In 01 July 2021 speech, President Xi clearly threatened that "no one should underestimate" the will of the Chinese people to defend their national sovereignty and territorial integrity. Contextually hence China's over 150 incursions over last few days of military aircraft to Taiwan's air defence identification zone and well publicised amphibious landings exercise, have been displays of its joint combat capabilities and propaganda. At demonstration to Taiwan (and United States) were day and night capabilities, of PLA's ability to quickly assemble assets from different units/ squadrons, testing of joint combat and communication capabilities, electronic warfare airplanes and signal jammers to disable enemy radar, missile guiding systems and wireless communication. China also upgraded its coast guard to quasi-military status on 01 Feb 2021, allowing it to fire at foreign ships in its waters, which has relevance on maritime sovereignty disputes with Japan in the East China Sea and with several Southeast Asian countries in the South China Sea.

In context of India, China well understands the deep exposure and overdependence on its markets and manufacturing, with Indian firms engaged in sectors from automotive and home appliances, to pharmaceuticals and chemical industries. Case in point is Tata Motors with 80 percent of revenue from a subsidiary that has China as key market. India also imports over 63 percent of its total APIs (Active Pharmaceutical Ingredients) imports from China. The trade between India-China in 2021 is likely to cross $100 billion – attempts at reduction of which will be at tremendous costs and discomfort to Indian economy.

On matters of border dispute in Eastern Ladakh, whatever happened since April 2020 was nothing akin to any previous happenings (except the 1962 War). This is a game-changer in furtherance of the coinage “new era” by President Xi in the 19th People’s Congress of 2017. After impasse of 13th Round of Talks in October 2021 in Moldo, it is apparent that the incursions were so premeditated that there was “deep geo-political messaging” for India, by repeatedly threatening with military-economic strength and cautioning to distance from relationship with US. China, in acknowledgement of having risen, is now ready to take geo-strategic risks, even at the cost of geo-economics!

Western Theatre Command spokesperson, post the 13th Round of Moldo Talks, had referred to border dispute as sovereignty issue, raising new ante. Previously, the border disputes had been linked by President Xi to sovereignty, proclaiming that “no foreign country should expect us to trade away our core interests” or expect China “to swallow the bitter fruit” of encroachments upon its “sovereignty.” In 2018, he had told US Secretary of Defense James Mattis that China “cannot lose even one inch of the territory left behind by our ancestors.” In actuality, President Xi’s renewed emphasis on sovereignty is evident in China’s actions in its periphery. China has reclaimed large swaths of land atop reefs to build military bases in South China Sea while instituting patrols by its coast guard vessels within territorial waters of Japan in the East China Sea. CCP bases its concept of state sovereignty on selective and historically doctored territorial claims. The border issue hence is reaching an overarching level, essential for CCP’s monopoly for control and exercising power in the country!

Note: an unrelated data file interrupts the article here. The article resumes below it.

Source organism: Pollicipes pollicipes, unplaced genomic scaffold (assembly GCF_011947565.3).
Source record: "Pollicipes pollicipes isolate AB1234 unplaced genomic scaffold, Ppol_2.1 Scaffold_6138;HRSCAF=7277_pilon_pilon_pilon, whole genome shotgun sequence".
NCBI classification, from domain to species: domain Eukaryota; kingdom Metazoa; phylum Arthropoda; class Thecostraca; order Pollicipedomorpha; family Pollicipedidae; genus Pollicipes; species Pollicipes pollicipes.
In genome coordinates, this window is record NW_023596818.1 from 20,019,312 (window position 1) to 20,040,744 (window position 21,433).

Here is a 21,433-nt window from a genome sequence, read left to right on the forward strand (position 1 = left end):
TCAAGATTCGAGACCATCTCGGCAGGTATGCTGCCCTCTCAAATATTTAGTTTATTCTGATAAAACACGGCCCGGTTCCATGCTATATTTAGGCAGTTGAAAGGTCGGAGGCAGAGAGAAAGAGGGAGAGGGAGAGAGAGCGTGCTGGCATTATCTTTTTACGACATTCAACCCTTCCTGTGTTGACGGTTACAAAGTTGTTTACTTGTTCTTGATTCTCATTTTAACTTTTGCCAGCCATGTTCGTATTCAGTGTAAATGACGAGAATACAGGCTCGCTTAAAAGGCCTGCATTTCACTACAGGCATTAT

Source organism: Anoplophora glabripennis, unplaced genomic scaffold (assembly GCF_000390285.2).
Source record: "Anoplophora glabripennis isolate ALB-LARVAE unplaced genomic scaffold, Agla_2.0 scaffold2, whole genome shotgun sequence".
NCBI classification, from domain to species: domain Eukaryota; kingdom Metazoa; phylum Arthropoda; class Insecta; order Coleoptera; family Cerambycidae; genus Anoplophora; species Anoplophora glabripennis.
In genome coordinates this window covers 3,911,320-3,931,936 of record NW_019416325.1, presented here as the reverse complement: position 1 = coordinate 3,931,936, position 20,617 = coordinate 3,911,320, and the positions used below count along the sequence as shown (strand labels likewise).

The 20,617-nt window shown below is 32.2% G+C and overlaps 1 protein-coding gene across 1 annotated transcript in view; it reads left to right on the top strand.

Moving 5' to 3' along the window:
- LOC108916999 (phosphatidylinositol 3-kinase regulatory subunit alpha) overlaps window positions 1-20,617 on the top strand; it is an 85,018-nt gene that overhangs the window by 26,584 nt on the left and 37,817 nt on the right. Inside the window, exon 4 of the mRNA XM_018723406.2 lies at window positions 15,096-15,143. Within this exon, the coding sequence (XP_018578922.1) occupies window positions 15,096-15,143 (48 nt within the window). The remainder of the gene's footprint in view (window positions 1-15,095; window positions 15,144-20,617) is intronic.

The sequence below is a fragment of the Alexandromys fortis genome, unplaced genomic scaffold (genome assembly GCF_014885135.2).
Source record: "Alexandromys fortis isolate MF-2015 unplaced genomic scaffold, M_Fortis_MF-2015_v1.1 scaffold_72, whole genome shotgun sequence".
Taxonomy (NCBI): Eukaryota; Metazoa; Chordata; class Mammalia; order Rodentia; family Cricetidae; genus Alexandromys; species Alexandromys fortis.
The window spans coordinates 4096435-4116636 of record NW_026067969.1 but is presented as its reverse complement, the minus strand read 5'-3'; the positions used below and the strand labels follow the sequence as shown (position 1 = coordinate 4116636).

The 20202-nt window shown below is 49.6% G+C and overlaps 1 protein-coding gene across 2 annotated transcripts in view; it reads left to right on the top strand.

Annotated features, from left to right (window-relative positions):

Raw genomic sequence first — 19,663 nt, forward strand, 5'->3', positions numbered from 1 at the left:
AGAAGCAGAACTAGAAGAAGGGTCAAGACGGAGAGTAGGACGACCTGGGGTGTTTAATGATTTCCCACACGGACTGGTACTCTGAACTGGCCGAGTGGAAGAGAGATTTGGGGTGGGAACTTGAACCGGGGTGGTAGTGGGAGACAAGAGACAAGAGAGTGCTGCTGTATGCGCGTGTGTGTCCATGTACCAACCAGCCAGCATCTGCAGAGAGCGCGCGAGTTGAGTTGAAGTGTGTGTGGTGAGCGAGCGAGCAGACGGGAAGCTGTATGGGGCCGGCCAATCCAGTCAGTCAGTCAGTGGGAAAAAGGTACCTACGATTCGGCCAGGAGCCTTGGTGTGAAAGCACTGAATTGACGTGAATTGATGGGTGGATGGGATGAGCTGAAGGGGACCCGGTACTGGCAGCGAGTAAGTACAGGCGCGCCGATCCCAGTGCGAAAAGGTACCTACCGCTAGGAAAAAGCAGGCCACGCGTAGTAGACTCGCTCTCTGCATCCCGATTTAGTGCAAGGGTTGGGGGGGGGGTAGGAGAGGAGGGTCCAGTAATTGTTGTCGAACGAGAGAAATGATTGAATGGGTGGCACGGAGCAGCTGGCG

The Chinese fraternal cousin, Pakistan, has acquired the status of a ‘soliciting state’, and a nation of gross contradictions! Pakistan has failed to satisfy the IMF on $1billion loan tranche, with differences of macroeconomic policies and good bill of economic health. Though the deal is critical for Pakistan, with the prospective 2023 elections in sight, unpopular measures proposed by IMF are not acceptable. Pak Rupee is at all time low of Rs172 against a dollar. The opposition parties have kick-started an anti-inflation campaign. And though PM Imran Khan had loudly proclaimed that Afghans have broken free from chains of slavery, it has yet not recognised Taliban regime. Even at entry gates, fruits and vegetables of Afghan growers are barred and forced to rot in trucks! And yet there is great glee that Taliban are at the helm! To add to it is the seeming controversy on appointment of Lt Gen Anjum as new ISI Chief between the Army Chief and the PM. Such ‘disobedience’ of the Army Chiefs, has been to detriment of elected Governments in Pakistan, historically!

While in this mired state, Pakistan has lately, unleashed and pumped a reign of terror in J&K, that aims at spreading the conflict South of Pir Panjal, further targeted ethnic cleansing, renewed infiltration attempts, supply of weapons and ammunition and drugs. Much of it is also being attempted with drones along the International border, through ports across the high seas or by commercial aircraft.